You are not currently logged in.
Access JSTOR through your library or other institution:
If You Use a Screen ReaderThis content is available through Read Online (Free) program, which relies on page scans. Since scans are not currently available to screen readers, please contact JSTOR User Support for access. We'll provide a PDF copy for your screen reader.
Children's Understanding of Informational Access as Source of Knowledge
Heinz Wimmer, G.-Jürgen Hogrefe and Josef Perner
Vol. 59, No. 2 (Apr., 1988), pp. 386-396
Stable URL: http://www.jstor.org/stable/1130318
Page Count: 11
You can always find the topics here!Topics: Children, Child development, Child psychology, Personal knowledge, Inference, Visual perception, Experimentation, Perception, Developmental psychology, Age groups
Were these topics helpful?See somethings inaccurate? Let us know!
Select the topics that are inaccurate.
Since scans are not currently available to screen readers, please contact JSTOR User Support for access. We'll provide a PDF copy for your screen reader.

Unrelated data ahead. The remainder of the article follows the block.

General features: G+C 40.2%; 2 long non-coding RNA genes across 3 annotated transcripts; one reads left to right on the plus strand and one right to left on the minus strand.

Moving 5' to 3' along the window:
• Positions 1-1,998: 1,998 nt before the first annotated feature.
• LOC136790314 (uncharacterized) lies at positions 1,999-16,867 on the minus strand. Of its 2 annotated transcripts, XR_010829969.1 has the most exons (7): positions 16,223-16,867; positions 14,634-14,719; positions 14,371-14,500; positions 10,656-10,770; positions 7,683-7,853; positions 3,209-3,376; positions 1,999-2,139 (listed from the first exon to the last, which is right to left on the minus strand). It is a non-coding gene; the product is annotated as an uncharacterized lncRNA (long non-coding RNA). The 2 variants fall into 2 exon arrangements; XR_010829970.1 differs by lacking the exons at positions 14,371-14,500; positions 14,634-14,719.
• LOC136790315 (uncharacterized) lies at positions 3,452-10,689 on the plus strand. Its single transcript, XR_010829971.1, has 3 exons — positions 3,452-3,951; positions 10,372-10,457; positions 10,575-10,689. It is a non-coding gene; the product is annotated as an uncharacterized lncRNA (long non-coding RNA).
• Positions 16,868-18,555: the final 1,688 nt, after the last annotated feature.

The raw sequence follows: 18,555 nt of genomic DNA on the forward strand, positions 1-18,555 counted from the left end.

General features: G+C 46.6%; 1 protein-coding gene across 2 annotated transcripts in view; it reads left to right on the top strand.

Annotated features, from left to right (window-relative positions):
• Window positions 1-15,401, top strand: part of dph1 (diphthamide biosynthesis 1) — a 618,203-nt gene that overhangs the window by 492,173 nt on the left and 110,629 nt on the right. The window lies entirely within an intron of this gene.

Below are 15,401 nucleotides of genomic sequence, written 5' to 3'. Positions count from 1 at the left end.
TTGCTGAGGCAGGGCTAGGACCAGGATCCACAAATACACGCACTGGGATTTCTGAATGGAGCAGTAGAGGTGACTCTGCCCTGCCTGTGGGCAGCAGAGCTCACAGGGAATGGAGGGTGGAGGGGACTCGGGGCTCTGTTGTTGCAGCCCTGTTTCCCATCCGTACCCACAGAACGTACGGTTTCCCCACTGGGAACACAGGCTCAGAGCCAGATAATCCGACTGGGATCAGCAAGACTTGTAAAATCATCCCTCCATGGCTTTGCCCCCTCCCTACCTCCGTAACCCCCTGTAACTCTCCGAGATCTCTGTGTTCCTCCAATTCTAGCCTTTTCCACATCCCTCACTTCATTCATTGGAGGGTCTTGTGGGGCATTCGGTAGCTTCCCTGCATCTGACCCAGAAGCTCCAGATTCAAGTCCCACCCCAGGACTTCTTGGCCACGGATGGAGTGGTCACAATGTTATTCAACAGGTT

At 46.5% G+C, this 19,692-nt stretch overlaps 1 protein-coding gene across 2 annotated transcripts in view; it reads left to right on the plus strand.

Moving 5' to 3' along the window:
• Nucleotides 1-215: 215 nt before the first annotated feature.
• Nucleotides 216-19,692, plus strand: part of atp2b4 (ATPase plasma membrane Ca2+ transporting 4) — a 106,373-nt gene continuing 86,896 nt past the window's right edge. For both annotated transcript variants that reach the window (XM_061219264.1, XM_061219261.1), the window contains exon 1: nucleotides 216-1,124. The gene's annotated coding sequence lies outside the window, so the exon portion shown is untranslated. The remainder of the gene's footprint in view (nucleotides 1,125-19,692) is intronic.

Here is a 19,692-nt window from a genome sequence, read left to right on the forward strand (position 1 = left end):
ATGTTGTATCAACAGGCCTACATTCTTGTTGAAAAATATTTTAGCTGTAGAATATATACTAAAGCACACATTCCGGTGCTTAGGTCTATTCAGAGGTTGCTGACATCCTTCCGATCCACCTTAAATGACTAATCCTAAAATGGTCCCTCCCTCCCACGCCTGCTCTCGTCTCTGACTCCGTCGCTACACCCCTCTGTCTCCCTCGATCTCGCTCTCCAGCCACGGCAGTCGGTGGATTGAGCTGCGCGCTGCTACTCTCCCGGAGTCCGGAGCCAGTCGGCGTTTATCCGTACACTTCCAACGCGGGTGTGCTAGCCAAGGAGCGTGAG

Preview not available
A sharp improvement was found between 3 years and 5 years in children's understanding of the role of visual perception and linguistic communication in knowledge formation. Although children at any age were able to obtain knowledge and could reliably introspect on the existence of knowledge obtained through visual and linguistic information, most 3- and some 4-year-olds seemed completely ignorant about the causal connection between access to an informational source and resulting knowledge. They could not tell how they themselves had acquired a particular piece of knowledge (i. e., whether they had been shown or told). They were also incapable of assessing another person's knowledge of a fact on the basis of observing that person being deprived of or being given information about that fact.
Child Development © 1988 Society for Research in Child Development